"I'm glad we are focusing on the important topics of the evening," the Harvard-educated lawyer said, before adding that the "facts are really quite clear" that his place of birth did not exclude him.
"The constitution hasn't changed – but the poll numbers have. And I recognise that Donald is dismayed that his poll numbers are falling in Iowa," he said.
Cruz then launched his own offensive, attacking Trump's liberal "New York values". Asked what that meant, he replied, to cheers from the crowd: "I think most people know what New York values are… not a lot of conservatives come out of Manhattan."
Trump hit back with an emotional tirade on the city's response to the terrorist attacks of 2001. "We fought and fought. Everyone in the world loved New York. I have to tell you, that was a very insulting statement that Ted made," he said.
The fighting left the five other candidates watching on helplessly from the sidelines, said pundits.
"[It] sucked much of the oxygen out of the debate, causing frustration among the others," said The Guardian. "At one point, Marco Rubio blurted out, 'I hate to interrupt this episode of 'Court TV'".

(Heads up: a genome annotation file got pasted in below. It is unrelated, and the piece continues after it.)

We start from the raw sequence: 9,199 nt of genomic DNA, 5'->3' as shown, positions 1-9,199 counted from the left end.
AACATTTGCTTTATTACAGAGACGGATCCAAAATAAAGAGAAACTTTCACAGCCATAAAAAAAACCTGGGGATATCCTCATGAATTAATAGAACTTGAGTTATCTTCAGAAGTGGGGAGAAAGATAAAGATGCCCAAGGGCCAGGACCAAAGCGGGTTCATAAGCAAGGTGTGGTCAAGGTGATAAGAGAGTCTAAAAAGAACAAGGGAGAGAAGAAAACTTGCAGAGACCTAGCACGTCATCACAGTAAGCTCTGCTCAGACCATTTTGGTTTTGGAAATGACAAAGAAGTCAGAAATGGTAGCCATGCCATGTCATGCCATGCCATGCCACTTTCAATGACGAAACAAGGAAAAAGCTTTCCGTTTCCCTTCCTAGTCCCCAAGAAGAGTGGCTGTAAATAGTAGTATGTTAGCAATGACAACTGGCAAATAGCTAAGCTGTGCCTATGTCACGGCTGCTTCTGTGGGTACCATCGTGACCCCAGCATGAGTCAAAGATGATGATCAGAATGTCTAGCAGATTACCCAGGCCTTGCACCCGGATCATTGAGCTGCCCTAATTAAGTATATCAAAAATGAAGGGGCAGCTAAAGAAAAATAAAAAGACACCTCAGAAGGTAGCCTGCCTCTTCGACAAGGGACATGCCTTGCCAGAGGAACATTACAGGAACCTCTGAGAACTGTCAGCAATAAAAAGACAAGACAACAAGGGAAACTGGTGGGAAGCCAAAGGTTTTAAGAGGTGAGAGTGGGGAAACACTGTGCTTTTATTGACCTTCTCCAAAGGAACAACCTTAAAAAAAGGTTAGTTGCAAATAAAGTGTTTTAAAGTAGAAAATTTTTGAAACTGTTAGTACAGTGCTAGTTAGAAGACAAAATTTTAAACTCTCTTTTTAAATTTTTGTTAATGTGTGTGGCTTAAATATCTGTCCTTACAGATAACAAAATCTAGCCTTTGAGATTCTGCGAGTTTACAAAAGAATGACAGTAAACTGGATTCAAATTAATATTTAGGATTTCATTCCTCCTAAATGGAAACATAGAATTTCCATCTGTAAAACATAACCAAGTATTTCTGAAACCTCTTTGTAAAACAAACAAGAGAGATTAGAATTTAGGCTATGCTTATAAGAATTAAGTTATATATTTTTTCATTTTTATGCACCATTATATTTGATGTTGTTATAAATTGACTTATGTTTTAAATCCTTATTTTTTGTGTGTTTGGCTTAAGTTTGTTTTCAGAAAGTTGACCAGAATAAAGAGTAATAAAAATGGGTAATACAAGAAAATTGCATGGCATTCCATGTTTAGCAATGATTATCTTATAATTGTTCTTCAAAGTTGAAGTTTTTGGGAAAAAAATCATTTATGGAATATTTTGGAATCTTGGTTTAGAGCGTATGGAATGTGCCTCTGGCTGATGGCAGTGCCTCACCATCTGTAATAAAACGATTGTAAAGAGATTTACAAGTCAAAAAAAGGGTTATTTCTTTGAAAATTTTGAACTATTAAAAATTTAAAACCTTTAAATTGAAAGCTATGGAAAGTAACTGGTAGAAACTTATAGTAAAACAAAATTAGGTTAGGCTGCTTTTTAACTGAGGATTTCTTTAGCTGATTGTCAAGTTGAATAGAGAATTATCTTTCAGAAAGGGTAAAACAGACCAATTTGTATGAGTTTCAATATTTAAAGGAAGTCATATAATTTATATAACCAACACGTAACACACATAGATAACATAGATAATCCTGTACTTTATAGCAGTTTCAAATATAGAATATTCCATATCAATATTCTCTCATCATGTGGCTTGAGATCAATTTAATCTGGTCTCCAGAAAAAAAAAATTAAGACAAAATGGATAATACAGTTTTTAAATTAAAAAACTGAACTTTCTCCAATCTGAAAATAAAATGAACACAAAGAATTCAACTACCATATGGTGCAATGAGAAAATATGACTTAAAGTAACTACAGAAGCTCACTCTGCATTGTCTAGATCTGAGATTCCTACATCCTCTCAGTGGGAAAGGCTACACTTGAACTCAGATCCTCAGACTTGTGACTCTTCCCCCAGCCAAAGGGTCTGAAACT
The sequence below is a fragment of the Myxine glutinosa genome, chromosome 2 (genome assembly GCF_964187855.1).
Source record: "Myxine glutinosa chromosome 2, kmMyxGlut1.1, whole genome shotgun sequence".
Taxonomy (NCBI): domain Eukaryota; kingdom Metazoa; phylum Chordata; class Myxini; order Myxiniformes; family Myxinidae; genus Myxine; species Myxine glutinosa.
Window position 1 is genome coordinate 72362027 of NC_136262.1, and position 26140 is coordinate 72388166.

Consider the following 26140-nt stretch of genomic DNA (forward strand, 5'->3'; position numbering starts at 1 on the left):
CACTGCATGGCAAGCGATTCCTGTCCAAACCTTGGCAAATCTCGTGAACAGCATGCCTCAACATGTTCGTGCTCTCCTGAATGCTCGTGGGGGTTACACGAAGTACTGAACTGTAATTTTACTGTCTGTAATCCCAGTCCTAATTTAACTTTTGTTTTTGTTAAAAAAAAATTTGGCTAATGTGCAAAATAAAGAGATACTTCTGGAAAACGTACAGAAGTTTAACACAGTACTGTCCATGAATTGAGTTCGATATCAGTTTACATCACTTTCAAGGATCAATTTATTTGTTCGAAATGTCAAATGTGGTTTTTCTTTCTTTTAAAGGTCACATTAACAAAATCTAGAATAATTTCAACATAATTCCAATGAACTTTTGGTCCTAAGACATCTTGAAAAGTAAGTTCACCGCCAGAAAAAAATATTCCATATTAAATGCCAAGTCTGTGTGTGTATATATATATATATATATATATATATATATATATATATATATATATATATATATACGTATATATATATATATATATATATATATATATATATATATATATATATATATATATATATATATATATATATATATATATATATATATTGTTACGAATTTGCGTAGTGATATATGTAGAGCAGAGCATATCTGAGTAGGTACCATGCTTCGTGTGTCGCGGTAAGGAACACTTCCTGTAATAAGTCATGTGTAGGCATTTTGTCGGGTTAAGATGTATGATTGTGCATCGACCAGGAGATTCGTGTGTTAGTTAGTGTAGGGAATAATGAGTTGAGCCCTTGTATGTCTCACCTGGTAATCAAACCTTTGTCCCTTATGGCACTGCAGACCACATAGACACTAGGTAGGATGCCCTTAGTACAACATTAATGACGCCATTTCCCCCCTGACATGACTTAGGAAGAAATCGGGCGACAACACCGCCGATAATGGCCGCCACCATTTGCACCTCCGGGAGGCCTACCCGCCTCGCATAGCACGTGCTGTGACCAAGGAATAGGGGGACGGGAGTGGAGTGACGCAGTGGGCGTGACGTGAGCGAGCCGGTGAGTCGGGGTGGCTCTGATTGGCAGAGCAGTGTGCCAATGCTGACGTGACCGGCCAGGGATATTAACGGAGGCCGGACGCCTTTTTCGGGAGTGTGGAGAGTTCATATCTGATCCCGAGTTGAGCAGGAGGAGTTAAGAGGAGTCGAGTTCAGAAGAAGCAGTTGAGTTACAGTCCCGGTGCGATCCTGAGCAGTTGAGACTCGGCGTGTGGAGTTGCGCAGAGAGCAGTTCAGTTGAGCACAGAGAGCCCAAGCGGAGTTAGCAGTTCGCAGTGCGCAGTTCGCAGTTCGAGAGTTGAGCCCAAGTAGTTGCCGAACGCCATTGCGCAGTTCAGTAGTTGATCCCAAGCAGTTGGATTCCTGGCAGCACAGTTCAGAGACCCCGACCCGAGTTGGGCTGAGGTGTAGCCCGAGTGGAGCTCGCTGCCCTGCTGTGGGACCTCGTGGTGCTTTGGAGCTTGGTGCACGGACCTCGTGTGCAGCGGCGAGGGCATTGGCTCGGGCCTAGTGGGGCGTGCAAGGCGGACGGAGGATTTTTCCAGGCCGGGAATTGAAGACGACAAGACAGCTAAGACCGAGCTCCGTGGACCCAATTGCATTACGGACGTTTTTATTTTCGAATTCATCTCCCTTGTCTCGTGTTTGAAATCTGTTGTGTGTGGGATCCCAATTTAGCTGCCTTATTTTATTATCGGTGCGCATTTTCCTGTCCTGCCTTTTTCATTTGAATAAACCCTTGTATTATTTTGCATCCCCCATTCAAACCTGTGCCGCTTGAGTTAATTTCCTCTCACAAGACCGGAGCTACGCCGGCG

Who was the overall winner?
"I think Cruz won, thanks to how strong he was especially at the beginning, taking on Trump over the citizenship nonsense. Good close, too," tweeted former White House press secretary Ari Fleischer.
But Guy Benson, political editor of Townhall, believed Trump had won "some key exchanges".
Liberal commentators, however, thought otherwise. "Trump is still a jerk who will make America great again by making bombastic statements with little relationship to reality," said The Guardian's Megan Carpentier.
Nevertheless, she had little sympathy for his opponent. "Ted Cruz is the college debater who knows how to condescend and over-explain his errors until you don't care that he made them as long as he stops talking," she said
Democratic frontrunner Hillary Clinton, meanwhile, summed up her reaction with a single tweet – and a gif of herself.